Links to Travel Information

Getting ready

Observe WHO recommendations and travel medicine advice

Vaccinations:

polio, tetanus, measles, hepatitis A and B are a must!
yellow fever: not necessary (unless you arrive from a country where yellow fever is endemic).

Malaria prophylaxis:

Falciparum and vivax are endemic.

Incidence very variable, in Honiara (at the beginning of 2000): 400/1000 inhabitants

Lariam (Mefloquine 250mg/week) or Doxycycline 100 mg daily

No prophylaxis will give you 100% protection except not being bitten by a mosquito! Bring along enough insect repellent (Antibrumm forte works well) and use it. Use a mosquito net. In case of the slightest suspicion, get a MPS (malaria-plasmodium-slide) test, and if positive, start appropriate treatment.

NRH's student information sheet says:

MALARIA PROPHYLAXIS: (As advised by Medical Authorities and WHO here in Solomon Islands.)

The options are:-

Chloroquine 300mgs (2 tablets) weekly

Proguanil (Paludrine) 100mgs (1 tablet) daily

A combination of the 2 drugs may be recommended in certain areas. Please bring a supply of all drugs which you need with you.

Insurances:

A travel insurance covering (at least) medical expenses and loss (theft) of baggage is highly recommended.

A professional malpractice (liability) insurance is not required. The hospital is insured.

Items to bring along

If you want to bring along something useful for the hospital here is a list of welcome items.

Flying to Honiara

You can fly to Honiara International Airport - Henderson Field (previous name: Henderson International Airport; code HIR) from:

  • Brisbane, Australia, with Solomon Airlines or Virgin Australia (formerly Pacific Blue)
  • Port Moresby, Papua New Guinea, with Air Niugini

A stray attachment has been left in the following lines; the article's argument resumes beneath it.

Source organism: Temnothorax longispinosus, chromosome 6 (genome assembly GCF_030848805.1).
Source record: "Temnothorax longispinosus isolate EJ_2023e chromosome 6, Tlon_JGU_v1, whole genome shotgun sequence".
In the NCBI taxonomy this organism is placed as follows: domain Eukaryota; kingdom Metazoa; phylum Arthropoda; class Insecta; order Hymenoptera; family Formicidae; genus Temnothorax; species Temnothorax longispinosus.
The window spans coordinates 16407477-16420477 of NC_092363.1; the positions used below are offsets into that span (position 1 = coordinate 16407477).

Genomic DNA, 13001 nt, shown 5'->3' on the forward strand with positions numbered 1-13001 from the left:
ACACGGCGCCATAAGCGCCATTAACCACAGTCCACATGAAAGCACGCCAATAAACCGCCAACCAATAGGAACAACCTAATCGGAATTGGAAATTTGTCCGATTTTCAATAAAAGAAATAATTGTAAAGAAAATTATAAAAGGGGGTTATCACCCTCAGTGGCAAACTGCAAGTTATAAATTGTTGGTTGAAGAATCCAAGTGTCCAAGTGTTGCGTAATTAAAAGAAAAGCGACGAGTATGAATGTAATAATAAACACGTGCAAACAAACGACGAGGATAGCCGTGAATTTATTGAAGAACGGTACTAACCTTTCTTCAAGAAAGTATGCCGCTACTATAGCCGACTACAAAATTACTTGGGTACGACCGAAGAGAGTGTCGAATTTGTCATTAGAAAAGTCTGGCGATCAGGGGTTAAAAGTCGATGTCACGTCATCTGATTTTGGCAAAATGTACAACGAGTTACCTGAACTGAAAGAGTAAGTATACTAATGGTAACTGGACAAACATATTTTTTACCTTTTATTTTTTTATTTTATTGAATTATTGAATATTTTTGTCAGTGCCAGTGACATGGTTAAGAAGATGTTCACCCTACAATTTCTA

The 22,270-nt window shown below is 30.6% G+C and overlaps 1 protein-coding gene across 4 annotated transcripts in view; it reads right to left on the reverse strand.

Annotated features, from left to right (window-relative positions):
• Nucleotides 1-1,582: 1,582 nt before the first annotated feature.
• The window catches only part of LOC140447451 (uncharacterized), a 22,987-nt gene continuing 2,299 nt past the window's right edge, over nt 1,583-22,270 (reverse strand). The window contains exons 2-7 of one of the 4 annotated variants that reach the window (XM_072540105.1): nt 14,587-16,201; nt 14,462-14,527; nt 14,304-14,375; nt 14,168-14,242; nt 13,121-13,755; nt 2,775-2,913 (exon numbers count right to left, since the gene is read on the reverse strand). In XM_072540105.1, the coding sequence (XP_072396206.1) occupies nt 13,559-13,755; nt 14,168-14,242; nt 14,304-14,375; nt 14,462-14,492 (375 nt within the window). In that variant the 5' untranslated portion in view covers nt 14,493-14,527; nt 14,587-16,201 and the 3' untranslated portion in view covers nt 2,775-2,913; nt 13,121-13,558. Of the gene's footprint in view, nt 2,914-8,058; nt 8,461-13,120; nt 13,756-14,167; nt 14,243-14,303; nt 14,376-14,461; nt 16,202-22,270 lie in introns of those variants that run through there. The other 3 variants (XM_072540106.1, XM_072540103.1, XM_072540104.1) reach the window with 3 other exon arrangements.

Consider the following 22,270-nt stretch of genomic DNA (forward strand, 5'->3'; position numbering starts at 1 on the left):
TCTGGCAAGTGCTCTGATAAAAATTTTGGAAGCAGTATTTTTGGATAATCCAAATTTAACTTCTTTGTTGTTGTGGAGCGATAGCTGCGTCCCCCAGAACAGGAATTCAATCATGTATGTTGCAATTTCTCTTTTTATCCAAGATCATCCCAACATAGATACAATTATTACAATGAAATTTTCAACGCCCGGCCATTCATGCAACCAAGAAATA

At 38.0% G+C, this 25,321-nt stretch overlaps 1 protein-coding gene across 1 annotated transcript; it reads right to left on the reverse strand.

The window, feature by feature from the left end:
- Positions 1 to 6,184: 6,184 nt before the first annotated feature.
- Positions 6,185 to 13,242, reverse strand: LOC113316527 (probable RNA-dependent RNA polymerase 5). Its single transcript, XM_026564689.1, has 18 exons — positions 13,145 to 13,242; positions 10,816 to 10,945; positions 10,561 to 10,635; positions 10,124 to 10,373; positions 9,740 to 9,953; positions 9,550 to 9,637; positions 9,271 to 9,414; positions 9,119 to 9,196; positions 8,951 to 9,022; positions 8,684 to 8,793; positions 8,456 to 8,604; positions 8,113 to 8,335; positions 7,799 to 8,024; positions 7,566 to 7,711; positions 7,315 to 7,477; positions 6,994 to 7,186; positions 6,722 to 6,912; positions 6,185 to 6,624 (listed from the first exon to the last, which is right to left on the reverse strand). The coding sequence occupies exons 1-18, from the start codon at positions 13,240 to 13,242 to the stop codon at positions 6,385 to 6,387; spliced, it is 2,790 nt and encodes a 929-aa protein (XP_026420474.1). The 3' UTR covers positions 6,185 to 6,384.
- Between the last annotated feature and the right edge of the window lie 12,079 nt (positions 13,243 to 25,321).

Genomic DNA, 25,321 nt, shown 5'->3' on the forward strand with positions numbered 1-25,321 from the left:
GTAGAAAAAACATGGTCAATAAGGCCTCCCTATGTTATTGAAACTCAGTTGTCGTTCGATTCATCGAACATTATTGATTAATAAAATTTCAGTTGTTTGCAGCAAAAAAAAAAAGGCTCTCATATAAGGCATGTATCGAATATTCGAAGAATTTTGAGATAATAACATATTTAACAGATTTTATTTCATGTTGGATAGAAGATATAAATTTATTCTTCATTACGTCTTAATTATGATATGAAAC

• Nadi, Fiji, with Air Pacific
  • Port Vila, Vanuatu, with Air Vanuatu or Solomon Airlines

Local flights are best booked in Honiara at one of the Solomon Airlines offices in town. Time permitting, a much more interesting way to get to your destination is by boat!

Electrical appliances

receptacle

Mains voltage in Solomon Islands: 240V/50Hz (three-phase 3x415V/50Hz)

Plugs used: Plug with flat prongs (as used in Australia). On the left a view of the receptacle.


Money matters

Currency: Solomon Dollar (SBD) 1$ = 100 cents

Coins: 2$, 1$, 50c, 20c, 10c
Notes: $100, $50, $20, $10, $5, $2

Solomon Islands Dollar notes have the following security features [source: CBSI):

  1. Security thread: $2, $5, $10, $20, $50 and $100 notes contain a fully embedded security thread. This thread is partially exposed and partially embedded. When held against light, this thread can be seen as one continuous line.
  2. Latent Image: A vertical band next to the (right side) Queen Elizabeth II's portrait or Court of Arms which contains a latent image, showing the denominational value 2, 5, 10, 20, 50 or 100 as the case may be.